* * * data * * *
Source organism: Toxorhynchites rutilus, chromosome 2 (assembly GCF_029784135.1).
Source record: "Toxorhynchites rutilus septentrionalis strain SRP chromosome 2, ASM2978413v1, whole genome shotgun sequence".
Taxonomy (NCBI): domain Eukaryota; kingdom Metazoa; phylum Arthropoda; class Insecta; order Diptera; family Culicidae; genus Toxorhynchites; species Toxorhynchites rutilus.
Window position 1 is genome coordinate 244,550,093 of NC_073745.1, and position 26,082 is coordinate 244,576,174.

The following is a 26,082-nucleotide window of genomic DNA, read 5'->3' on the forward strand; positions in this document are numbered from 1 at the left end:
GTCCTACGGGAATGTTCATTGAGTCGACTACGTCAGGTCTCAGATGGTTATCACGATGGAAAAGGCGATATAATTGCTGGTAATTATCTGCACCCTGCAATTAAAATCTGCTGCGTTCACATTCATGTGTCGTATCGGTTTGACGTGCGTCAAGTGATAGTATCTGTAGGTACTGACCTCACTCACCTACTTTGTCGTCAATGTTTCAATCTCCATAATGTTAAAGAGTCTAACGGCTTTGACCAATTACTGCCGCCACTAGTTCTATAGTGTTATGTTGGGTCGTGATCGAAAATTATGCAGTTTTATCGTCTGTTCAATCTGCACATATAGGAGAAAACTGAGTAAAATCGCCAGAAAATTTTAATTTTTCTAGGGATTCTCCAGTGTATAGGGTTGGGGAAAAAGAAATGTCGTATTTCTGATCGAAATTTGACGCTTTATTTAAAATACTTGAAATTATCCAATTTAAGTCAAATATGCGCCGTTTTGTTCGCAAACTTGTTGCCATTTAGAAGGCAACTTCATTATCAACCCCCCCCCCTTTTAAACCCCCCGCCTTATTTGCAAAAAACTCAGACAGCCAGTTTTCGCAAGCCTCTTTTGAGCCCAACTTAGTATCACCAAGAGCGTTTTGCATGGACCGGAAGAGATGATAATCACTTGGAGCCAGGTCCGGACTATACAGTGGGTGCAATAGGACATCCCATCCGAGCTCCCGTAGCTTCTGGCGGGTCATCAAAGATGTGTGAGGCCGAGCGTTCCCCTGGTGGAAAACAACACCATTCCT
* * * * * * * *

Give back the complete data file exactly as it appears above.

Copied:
Source organism: Toxorhynchites rutilus, chromosome 2 (assembly GCF_029784135.1).
Source record: "Toxorhynchites rutilus septentrionalis strain SRP chromosome 2, ASM2978413v1, whole genome shotgun sequence".
Taxonomy (NCBI): domain Eukaryota; kingdom Metazoa; phylum Arthropoda; class Insecta; order Diptera; family Culicidae; genus Toxorhynchites; species Toxorhynchites rutilus.
Window position 1 is genome coordinate 244,550,093 of NC_073745.1, and position 26,082 is coordinate 244,576,174.

The following is a 26,082-nucleotide window of genomic DNA, read 5'->3' on the forward strand; positions in this document are numbered from 1 at the left end:
GTCCTACGGGAATGTTCATTGAGTCGACTACGTCAGGTCTCAGATGGTTATCACGATGGAAAAGGCGATATAATTGCTGGTAATTATCTGCACCCTGCAATTAAAATCTGCTGCGTTCACATTCATGTGTCGTATCGGTTTGACGTGCGTCAAGTGATAGTATCTGTAGGTACTGACCTCACTCACCTACTTTGTCGTCAATGTTTCAATCTCCATAATGTTAAAGAGTCTAACGGCTTTGACCAATTACTGCCGCCACTAGTTCTATAGTGTTATGTTGGGTCGTGATCGAAAATTATGCAGTTTTATCGTCTGTTCAATCTGCACATATAGGAGAAAACTGAGTAAAATCGCCAGAAAATTTTAATTTTTCTAGGGATTCTCCAGTGTATAGGGTTGGGGAAAAAGAAATGTCGTATTTCTGATCGAAATTTGACGCTTTATTTAAAATACTTGAAATTATCCAATTTAAGTCAAATATGCGCCGTTTTGTTCGCAAACTTGTTGCCATTTAGAAGGCAACTTCATTATCAACCCCCCCCCCTTTTAAACCCCCCGCCTTATTTGCAAAAAACTCAGACAGCCAGTTTTCGCAAGCCTCTTTTGAGCCCAACTTAGTATCACCAAGAGCGTTTTGCATGGACCGGAAGAGATGATAATCACTTGGAGCCAGGTCCGGACTATACAGTGGGTGCAATAGGACATCCCATCCGAGCTCCCGTAGCTTCTGGCGGGTCATCAAAGATGTGTGAGGCCGAGCGTTCCCCTGGTGGAAAACAACACCATTCCT